Taste the Blood of Dracula
How important is a good title? ‘Taste the Blood of Dracula’ is, I think, maybe the best title of a Hammer Horror film. It’s a proper sleazy Times Square theatre in the 1970’s sort of a title and it’s pretty weird too when you think about it. I mean for the movie it’s describing it makes sense alright, but if you didn’t know anything about it you might reasonably ask yourself:
‘Now why would I want to taste anybody’s blood, let alone Dracula’s?’
It sounds disgusting but intriguing, and that’s a good horror movie title in my humble opinion. But this is also a Hammer film from 1970, so can it back up that title? There were plenty of sleazy 1970’s horrors in Times Square theatres which didn’t have the strength of their title’s convictions that’s for sure. Well, it might the best Hammer Dracula film, except of course for the ones with Peter Cushing. And that, a little sadly, is the problem in the end.
So, it has a good title, but what else? Well, first of all, it looks great. I didn’t recognize the director straight away, but it’s the same man as Countess Dracula and Hands of the Ripper, which explains it because those are two great looking movies. This particular one is great because it really enjoys how gothic traditional Hammer films were, and how good that can look. From the spooky alley that leads to the abandoned church, to the girl climbing down the skeleton tree to see her lover, the whole film is full of beautiful shots.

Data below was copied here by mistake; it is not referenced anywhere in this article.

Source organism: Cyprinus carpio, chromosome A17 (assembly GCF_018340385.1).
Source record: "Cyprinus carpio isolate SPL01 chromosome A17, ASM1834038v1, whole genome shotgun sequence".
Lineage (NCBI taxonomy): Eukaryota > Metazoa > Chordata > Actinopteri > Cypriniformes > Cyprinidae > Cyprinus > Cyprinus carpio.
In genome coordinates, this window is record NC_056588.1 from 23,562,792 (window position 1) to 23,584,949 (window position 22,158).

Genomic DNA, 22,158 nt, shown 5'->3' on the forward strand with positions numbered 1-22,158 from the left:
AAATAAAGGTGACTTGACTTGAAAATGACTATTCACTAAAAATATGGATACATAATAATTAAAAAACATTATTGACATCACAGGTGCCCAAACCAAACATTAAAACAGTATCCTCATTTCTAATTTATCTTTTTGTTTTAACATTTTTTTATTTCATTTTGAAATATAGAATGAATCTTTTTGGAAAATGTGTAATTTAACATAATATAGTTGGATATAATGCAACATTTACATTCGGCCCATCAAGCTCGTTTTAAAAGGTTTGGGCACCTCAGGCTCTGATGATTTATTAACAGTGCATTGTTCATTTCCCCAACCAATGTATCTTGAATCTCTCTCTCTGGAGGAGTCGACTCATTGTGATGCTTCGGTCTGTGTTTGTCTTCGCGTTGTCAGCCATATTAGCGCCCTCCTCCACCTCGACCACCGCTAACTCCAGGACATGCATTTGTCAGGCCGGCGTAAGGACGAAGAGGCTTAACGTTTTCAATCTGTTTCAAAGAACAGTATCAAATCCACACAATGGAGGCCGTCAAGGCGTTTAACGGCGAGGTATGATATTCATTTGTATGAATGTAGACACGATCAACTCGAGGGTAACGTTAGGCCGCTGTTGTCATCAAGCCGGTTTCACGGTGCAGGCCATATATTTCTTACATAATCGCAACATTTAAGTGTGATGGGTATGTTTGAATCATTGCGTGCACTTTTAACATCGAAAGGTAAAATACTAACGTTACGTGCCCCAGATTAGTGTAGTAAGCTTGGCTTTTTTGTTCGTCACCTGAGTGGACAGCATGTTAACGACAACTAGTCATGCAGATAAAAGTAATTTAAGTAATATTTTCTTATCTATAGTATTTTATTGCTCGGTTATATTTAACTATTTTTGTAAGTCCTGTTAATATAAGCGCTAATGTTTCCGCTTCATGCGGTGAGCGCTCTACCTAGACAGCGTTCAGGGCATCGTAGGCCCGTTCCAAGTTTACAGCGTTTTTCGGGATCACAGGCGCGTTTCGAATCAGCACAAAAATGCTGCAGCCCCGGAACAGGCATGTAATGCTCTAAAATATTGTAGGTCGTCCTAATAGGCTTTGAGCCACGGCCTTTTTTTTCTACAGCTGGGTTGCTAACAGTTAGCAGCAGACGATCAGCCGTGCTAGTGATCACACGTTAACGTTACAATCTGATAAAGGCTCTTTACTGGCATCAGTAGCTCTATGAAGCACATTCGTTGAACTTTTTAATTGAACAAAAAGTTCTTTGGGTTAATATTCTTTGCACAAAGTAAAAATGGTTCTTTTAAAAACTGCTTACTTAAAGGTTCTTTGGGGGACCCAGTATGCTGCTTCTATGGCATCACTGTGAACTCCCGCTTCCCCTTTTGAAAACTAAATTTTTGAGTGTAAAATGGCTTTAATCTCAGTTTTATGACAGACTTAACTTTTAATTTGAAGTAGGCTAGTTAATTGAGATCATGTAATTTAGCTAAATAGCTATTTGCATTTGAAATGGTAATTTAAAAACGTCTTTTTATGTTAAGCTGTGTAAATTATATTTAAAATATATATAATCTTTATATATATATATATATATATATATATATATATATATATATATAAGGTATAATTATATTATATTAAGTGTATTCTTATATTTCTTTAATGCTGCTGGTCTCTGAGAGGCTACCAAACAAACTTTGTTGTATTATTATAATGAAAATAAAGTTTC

Secondly, the script is terrific, with Dracula not taking out idiots who wander up to his castle this time; instead he’s an instrument of revenge, and it’s a revenge with an extremely macabre sense of humour. The victims are not young, beautiful people, but old and rich blokes who have lived long enough to become bored hypocrites. If this one had been given a dull title instead, it would have been: ‘Dracula Comes to England’, because for the first time the venerable Count is in London, and boy are there some total Victorian bastards to eat.